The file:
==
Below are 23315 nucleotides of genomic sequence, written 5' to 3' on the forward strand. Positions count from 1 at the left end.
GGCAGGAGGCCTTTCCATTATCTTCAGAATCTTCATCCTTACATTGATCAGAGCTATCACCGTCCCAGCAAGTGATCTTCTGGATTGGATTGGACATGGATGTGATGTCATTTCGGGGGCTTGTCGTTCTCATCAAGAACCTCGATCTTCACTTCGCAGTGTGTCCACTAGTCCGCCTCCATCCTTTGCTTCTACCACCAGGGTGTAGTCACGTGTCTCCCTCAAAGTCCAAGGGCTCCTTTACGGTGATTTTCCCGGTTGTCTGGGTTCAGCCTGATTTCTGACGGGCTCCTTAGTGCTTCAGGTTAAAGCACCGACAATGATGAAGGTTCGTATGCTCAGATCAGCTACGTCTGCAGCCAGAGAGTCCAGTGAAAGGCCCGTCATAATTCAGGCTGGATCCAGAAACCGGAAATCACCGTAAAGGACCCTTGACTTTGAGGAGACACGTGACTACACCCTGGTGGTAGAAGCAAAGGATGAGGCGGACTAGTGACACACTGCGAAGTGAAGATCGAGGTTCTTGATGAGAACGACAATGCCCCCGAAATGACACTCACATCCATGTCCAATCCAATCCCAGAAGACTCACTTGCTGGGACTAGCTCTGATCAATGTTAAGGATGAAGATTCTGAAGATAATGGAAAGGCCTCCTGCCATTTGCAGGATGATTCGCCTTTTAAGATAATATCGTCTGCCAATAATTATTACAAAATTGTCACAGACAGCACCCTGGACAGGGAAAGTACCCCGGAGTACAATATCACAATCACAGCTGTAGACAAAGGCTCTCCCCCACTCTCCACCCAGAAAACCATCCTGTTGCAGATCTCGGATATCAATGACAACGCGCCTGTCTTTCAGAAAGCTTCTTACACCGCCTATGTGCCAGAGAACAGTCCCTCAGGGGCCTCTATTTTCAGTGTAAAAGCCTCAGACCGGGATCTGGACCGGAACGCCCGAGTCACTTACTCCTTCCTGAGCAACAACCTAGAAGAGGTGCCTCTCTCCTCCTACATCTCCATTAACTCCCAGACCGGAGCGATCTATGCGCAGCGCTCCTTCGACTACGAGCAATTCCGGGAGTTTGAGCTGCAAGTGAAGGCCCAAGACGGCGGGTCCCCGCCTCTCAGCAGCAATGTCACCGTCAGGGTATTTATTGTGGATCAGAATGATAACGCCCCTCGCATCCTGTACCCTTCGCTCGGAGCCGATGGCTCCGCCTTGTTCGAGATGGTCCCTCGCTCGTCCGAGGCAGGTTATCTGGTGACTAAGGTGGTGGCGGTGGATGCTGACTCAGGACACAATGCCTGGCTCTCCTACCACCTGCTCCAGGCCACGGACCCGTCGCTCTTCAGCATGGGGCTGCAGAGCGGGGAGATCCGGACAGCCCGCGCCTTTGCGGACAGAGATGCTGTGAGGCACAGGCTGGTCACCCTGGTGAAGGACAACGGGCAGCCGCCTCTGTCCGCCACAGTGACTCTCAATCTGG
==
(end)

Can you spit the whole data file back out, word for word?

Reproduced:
Below are 23315 nucleotides of genomic sequence, written 5' to 3' on the forward strand. Positions count from 1 at the left end.
GGCAGGAGGCCTTTCCATTATCTTCAGAATCTTCATCCTTACATTGATCAGAGCTATCACCGTCCCAGCAAGTGATCTTCTGGATTGGATTGGACATGGATGTGATGTCATTTCGGGGGCTTGTCGTTCTCATCAAGAACCTCGATCTTCACTTCGCAGTGTGTCCACTAGTCCGCCTCCATCCTTTGCTTCTACCACCAGGGTGTAGTCACGTGTCTCCCTCAAAGTCCAAGGGCTCCTTTACGGTGATTTTCCCGGTTGTCTGGGTTCAGCCTGATTTCTGACGGGCTCCTTAGTGCTTCAGGTTAAAGCACCGACAATGATGAAGGTTCGTATGCTCAGATCAGCTACGTCTGCAGCCAGAGAGTCCAGTGAAAGGCCCGTCATAATTCAGGCTGGATCCAGAAACCGGAAATCACCGTAAAGGACCCTTGACTTTGAGGAGACACGTGACTACACCCTGGTGGTAGAAGCAAAGGATGAGGCGGACTAGTGACACACTGCGAAGTGAAGATCGAGGTTCTTGATGAGAACGACAATGCCCCCGAAATGACACTCACATCCATGTCCAATCCAATCCCAGAAGACTCACTTGCTGGGACTAGCTCTGATCAATGTTAAGGATGAAGATTCTGAAGATAATGGAAAGGCCTCCTGCCATTTGCAGGATGATTCGCCTTTTAAGATAATATCGTCTGCCAATAATTATTACAAAATTGTCACAGACAGCACCCTGGACAGGGAAAGTACCCCGGAGTACAATATCACAATCACAGCTGTAGACAAAGGCTCTCCCCCACTCTCCACCCAGAAAACCATCCTGTTGCAGATCTCGGATATCAATGACAACGCGCCTGTCTTTCAGAAAGCTTCTTACACCGCCTATGTGCCAGAGAACAGTCCCTCAGGGGCCTCTATTTTCAGTGTAAAAGCCTCAGACCGGGATCTGGACCGGAACGCCCGAGTCACTTACTCCTTCCTGAGCAACAACCTAGAAGAGGTGCCTCTCTCCTCCTACATCTCCATTAACTCCCAGACCGGAGCGATCTATGCGCAGCGCTCCTTCGACTACGAGCAATTCCGGGAGTTTGAGCTGCAAGTGAAGGCCCAAGACGGCGGGTCCCCGCCTCTCAGCAGCAATGTCACCGTCAGGGTATTTATTGTGGATCAGAATGATAACGCCCCTCGCATCCTGTACCCTTCGCTCGGAGCCGATGGCTCCGCCTTGTTCGAGATGGTCCCTCGCTCGTCCGAGGCAGGTTATCTGGTGACTAAGGTGGTGGCGGTGGATGCTGACTCAGGACACAATGCCTGGCTCTCCTACCACCTGCTCCAGGCCACGGACCCGTCGCTCTTCAGCATGGGGCTGCAGAGCGGGGAGATCCGGACAGCCCGCGCCTTTGCGGACAGAGATGCTGTGAGGCACAGGCTGGTCACCCTGGTGAAGGACAACGGGCAGCCGCCTCTGTCCGCCACAGTGACTCTCAATCTGG